How to Make Super Smooth Play Dough
Would you like to make beautiful, super smooth play dough? I polled our Instagram audience and 100% of friends agree with me - our learners love using playdough!
I've always found that cooking play dough is the best way to achieve a super smooth consistency. It takes practice and a good mixing arm - you need to stir continuously, especially in the last phase as you see it merge from a mixture into dough.
I started using this recipe when I was 15 years old. I was a Junior Leader for Gumnut Guides (very young members of what is similar to Girl Scouts) and quickly became responsible for the weekly program. Apparently I had a knack for sequencing creative and themed activities for 5 year olds - who would have thought?! The adult leader made this recipe every week and arrived with a big warm bowl of freshly made dough. The Gumnuts squealed with delight every week - we used it to engage the girls as they arrived. They would gather around a table and have fun playing while we dealt with administrative issues and welcoming families.
Then of course as a teacher and a parent I have always appreciated the value of a play dough routine. My kids had a little stash under the kitchen sink and I taught them quickly how to become independent with setting up and playing with dough. You will find very few better activities for fine motor! I now use a Thermomix recipe to save time, but in case you don't have a Thermomix I will share the stove top version with you today.
Quick hint: when finished, soak your saucepan in cold water not warm to more easily clean the dough reside off. If using the Themo, whiz some water and detergent around the bowl before you take it apart to clean.
Play Dough Recipe
Here is the USA recipe we suggest for cooked playdough - Australians change 3 tablespoons of cooking oil to 2 tablespoons. We also have it in a printable pdf version for you to download from Google Drive:
Play Dough Activities
We make a huge growing range of play dough mats to help focus your students and to allow you to merge curriculum with play.
See the full range easily, over on our website and you can click through to TpT to purchase them. A really practical set to start your collection is our set of Number Mats.
The number mat set features:
- counting on a ten frame
- subitizing on a ten frame
- language and rhyme (students say the little poem as they make)
- numeral identification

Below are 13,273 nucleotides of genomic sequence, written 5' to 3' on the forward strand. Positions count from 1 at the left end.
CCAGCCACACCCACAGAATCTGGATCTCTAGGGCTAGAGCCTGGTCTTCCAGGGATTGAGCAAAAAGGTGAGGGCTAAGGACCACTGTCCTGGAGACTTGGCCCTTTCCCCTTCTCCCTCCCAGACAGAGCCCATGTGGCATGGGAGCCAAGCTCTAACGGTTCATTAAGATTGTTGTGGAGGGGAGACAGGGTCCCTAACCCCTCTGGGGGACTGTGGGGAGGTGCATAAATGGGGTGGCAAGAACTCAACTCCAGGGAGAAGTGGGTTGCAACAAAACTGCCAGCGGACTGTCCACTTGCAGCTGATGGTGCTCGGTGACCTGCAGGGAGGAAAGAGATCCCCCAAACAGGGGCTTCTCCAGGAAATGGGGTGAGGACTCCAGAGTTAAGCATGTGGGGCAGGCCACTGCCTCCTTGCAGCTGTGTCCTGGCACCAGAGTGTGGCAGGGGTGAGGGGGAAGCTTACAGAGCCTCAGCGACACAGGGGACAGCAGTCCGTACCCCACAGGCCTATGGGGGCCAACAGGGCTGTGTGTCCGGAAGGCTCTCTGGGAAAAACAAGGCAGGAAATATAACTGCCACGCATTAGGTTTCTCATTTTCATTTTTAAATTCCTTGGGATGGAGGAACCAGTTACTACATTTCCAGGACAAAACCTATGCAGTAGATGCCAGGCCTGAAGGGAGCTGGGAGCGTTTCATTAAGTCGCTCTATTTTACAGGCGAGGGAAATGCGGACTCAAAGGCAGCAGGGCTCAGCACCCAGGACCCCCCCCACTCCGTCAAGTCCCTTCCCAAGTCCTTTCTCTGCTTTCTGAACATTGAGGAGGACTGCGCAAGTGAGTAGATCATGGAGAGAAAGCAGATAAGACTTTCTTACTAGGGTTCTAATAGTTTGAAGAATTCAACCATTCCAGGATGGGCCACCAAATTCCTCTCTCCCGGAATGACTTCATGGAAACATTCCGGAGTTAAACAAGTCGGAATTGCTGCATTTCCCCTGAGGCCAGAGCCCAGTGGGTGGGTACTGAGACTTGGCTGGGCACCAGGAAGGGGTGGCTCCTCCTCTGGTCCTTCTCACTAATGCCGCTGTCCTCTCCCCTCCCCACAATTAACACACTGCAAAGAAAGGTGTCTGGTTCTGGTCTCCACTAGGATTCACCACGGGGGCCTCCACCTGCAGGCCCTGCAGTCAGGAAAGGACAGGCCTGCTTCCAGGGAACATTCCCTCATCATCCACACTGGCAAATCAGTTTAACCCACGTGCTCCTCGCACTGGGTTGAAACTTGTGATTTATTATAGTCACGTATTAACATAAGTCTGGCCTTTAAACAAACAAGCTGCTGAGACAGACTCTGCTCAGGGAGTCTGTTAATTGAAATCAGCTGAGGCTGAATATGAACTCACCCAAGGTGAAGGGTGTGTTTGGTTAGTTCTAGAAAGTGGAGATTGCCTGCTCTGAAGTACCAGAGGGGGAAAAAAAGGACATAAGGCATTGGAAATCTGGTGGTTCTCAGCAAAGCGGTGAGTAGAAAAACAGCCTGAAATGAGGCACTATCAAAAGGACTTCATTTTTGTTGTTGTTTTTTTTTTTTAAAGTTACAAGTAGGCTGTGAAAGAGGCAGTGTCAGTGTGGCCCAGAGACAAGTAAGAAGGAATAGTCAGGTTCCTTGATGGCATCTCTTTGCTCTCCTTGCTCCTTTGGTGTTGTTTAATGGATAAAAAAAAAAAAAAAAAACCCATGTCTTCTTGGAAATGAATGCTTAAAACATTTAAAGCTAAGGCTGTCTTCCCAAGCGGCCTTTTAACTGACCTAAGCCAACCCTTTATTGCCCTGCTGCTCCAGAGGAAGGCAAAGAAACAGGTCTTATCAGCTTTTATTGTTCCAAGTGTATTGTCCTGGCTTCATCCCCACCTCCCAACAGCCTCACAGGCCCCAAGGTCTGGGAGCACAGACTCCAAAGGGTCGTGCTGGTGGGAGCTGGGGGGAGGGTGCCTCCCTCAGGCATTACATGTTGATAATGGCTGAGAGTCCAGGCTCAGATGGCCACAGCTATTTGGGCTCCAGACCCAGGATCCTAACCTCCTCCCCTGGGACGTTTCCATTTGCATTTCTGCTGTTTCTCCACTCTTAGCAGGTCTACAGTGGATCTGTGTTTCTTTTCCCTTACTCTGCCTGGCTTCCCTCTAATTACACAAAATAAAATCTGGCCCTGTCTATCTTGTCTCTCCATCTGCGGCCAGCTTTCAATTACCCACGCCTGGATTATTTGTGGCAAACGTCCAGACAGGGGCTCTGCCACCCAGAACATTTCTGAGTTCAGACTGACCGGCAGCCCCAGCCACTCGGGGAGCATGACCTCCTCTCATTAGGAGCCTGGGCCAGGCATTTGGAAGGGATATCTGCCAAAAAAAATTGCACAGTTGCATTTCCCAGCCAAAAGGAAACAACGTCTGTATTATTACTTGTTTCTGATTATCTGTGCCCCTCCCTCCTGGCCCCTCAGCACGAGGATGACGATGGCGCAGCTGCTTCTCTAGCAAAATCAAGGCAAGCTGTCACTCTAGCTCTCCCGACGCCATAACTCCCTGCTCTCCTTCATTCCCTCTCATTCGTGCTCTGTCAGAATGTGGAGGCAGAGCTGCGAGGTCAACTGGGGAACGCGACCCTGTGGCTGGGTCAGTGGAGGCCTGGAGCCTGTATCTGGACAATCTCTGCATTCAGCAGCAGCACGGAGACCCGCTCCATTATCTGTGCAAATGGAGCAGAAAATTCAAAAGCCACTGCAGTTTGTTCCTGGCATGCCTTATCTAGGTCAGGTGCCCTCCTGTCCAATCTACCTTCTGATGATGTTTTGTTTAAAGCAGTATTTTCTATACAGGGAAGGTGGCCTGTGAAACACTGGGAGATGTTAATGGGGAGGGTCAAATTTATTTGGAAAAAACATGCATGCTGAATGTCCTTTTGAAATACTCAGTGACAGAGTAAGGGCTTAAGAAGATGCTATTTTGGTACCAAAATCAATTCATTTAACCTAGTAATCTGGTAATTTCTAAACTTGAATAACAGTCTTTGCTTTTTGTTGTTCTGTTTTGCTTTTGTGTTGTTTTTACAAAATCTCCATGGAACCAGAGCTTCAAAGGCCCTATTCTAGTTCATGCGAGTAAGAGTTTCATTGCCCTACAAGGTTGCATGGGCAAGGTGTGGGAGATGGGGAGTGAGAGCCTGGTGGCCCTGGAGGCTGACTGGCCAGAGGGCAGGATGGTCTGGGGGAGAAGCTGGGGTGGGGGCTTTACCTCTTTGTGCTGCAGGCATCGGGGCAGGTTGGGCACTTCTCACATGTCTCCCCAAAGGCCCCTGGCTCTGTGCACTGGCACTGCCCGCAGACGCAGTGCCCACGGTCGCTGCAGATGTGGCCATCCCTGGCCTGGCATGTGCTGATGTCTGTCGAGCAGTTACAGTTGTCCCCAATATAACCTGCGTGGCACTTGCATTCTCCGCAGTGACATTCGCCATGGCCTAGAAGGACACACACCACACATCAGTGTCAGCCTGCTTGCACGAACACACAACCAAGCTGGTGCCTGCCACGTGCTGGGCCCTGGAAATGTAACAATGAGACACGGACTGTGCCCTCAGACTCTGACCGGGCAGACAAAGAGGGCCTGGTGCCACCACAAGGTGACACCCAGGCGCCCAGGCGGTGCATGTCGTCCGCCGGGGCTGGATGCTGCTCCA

- numeral formation
- use with dry erase markers as an alternative to play dough
Perfect for kindergarten they feature numbers to 20 with an engaging, clear and skill-focused layout.
Set Up a Play Dough Routine
Set up a routine for play dough so you can whip up a solid learning experience with ease and student independence.
- have play dough kept in a air tight but easily opened container that is labeled and easy to reach
- provide placemats or laminated paper as work mats
- provide a few tools for advanced students but remember we want to encourage work and skills with fingers and hands
- show students how to share the dough available, fairly
- set up expectations - no mixing colors (if it bothers you) etc
- show students the basic skills of rolling, flattening, squeezing and pinching
- model for the students the exact way you want them to pack up so they can become independent with this
- show them how to 'mop up' tiny stray pieces - I call it the hoover - hold a small ball in your hand and dot it up and down all over the play space, the small stray pieces will stick to the ball and they are easily gathered up, and kids love to do the 'hoovering'
- as you teach each new set of play dough mats, leave a few of each out with the equipment for students to use independently
- if using the curriculum focused mats, implement the expectation that they complete a set number of cards, e.g. 5-10, before having a reward of a few minutes of free play and exploration
Talking and Creativity
All this fun play can become a springboard for essential language development in the early years. Please make time for it if you can. Choose a few students to come to the front of the class and talk about their creations. Prompt the more reluctant ones with some questions and help them build their confidence. This verbal sharing of playful experiences helps language development, listening, creativity and curiosity. Not to mention building a culture of shared learning and community. As a teacher in these moments to can model respect, curiosity and communication.
We hope you have fun making play dough for your little learners and incorporate a play dough routine into your learning program.